Conway, Buckler and McLaughlin bring Robin back to share an adventure as Batman get buried alive in World’s Finest 269 (June/July 1981).
The story opens as Batman wakes up in a coffin, already under the ground and running out of air. Superman is on the case, as Batman has already missed an appointment with him.
Robin joins the hunt, and though he and Superman track down the man who captured Batman fairly easily – he’s not shy about admitting to his crime – the man blows himself up before revealing where Batman is, injuring Robin in process.
Superman is left to try to find Batman on his own. And though he does figure out where Batman is buried, and digs to free him, he finds that Batman has already managed to escape. We get an explanation of how this was done, even though it’s not really needed. This is Batman, after all.
Haney, Von Eeden and Breeding send Green Arrow down to the Caribbean on holiday, where he winds up in the old Spanish Prisoner scam, getting looped into helping a woman bribe a relative to freedom, although none of what she says is true.
It doesn’t take Green Arrow too long to spot the holes in her story, and turn the tables on her, and the rest of the drug smuggling gang she is a part of. But the art is very good, and the story remains a fun read.
Hawgirl shares the title billing with Hawkman on this story, by Rozakis, Saviuk, and Rodriguez, even though she is really getting a solo tale. Hawkman just lies around, poisoned and dying.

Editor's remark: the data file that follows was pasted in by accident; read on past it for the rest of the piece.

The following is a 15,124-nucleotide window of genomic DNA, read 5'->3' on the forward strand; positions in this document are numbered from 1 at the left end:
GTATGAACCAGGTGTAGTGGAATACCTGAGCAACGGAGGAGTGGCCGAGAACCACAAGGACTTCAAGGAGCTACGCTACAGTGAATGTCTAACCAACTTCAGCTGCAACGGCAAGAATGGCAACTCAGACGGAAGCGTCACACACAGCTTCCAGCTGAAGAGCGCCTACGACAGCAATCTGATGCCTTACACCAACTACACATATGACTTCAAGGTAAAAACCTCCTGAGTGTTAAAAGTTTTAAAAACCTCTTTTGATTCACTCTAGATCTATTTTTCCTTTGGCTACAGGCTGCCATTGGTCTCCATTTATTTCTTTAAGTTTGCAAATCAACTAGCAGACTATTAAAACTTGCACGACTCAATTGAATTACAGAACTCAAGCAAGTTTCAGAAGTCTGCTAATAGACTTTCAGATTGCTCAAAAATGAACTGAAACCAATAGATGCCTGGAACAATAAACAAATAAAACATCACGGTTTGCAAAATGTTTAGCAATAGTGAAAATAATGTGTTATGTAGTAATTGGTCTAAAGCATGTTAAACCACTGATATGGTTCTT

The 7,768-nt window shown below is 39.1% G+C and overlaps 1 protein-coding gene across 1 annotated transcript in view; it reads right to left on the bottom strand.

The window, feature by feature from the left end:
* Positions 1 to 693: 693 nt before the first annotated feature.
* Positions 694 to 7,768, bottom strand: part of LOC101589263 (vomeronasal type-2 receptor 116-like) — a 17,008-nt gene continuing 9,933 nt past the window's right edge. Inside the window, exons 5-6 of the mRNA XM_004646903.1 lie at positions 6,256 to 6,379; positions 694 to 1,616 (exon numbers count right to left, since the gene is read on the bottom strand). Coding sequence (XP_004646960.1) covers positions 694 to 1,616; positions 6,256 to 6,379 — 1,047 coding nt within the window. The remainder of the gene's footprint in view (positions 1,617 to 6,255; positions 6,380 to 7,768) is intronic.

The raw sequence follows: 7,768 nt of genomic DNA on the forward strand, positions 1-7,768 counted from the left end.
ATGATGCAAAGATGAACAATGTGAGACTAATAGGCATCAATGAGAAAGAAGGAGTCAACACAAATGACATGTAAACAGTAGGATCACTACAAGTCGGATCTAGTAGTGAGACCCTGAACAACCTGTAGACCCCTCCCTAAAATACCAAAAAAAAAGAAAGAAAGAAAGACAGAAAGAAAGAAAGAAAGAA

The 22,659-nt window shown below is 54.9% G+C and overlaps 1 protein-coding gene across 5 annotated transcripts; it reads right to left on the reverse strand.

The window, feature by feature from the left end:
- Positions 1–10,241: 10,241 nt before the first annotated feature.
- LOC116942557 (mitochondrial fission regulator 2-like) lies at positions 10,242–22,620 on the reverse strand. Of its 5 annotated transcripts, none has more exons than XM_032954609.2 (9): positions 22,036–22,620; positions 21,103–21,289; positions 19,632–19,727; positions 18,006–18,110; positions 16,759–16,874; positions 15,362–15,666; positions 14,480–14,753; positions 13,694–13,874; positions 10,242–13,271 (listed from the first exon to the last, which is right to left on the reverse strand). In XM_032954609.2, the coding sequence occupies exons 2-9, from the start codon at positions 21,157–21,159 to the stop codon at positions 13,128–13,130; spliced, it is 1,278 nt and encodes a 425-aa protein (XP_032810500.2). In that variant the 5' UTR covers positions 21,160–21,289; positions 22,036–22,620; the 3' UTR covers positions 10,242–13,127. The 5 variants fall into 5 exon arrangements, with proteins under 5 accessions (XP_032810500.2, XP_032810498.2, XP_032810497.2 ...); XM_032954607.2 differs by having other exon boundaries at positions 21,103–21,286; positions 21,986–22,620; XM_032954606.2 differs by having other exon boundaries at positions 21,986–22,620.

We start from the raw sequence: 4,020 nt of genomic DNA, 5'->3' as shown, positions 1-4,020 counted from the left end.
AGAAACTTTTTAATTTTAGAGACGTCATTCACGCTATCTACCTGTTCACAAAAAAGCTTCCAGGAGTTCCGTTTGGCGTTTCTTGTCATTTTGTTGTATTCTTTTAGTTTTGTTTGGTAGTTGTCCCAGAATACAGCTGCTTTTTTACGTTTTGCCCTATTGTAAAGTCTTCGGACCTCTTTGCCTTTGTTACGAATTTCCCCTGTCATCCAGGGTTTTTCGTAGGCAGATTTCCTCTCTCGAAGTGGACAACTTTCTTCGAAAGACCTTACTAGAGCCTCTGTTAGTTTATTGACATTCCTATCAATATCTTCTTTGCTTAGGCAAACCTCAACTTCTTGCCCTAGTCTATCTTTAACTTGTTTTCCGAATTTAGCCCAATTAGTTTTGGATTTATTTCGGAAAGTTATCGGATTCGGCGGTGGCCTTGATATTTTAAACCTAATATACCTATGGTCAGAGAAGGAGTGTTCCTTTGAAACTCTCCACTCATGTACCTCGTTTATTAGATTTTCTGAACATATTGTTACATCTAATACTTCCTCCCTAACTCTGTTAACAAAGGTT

It’s Hawkgirl who heads back down to her home planet, despite the order of exile. She finds herself betrayed by friends and hunted down like a criminal, but does manage to get the serum that will cure her husband.
Even so, it’s a case of out of the frying pan and into the fire, as they find the Thanagarian fleet heading out after them.
I was always a big fan of the Red Tornado, and with each issue I hoped for a story I could really enjoy. And while Conway, Delbo and Giella have a decent enough tale, it was never quite was I was hoping for.
This issue sees Red Tornado needing some repairs for his body. Presumably Morrow did not treat it well when he was controlling it. The man he turns to for help is busy being held up by communist terrorists, who clearly chose the wrong man on the wrong day. Even with his body malfunctioning, the Tornado is able to take them down.
Bridwell, Newton and Adkins continue with the focus on Captain Marvel Jr as Freddy Freeman faces an enemy not seen since the 1940s, Sabbac. As the splash page makes clear, he is essentially an evil version of the Marvels, deriving his powers from various demons and devils.
Captain Marvel Jr makes quick work of him. He really ought to be a bit more of a challenge. And though the story appears resolved as the issue ends, there is more to come with Freddy.
Tagged: Alex Saviuk, Batman, Bob Haney, Bob Rozakis, Brett Breeding, Captain Marvel Jr, Dan Adkins, DC Comics, Don Newton, E Nelson Bridwell, Frank McLaughlin, Freddy Freeman, Gerry Conway, Green Arrow, Hawkgirl, Hawkman, Joe Giella, Jose Delbo, Red Tornado, Rich Buckler, Robin, Rodin Rodriguez, Sabbac, Superman, Trevor Von Eeden, World's Finest Comics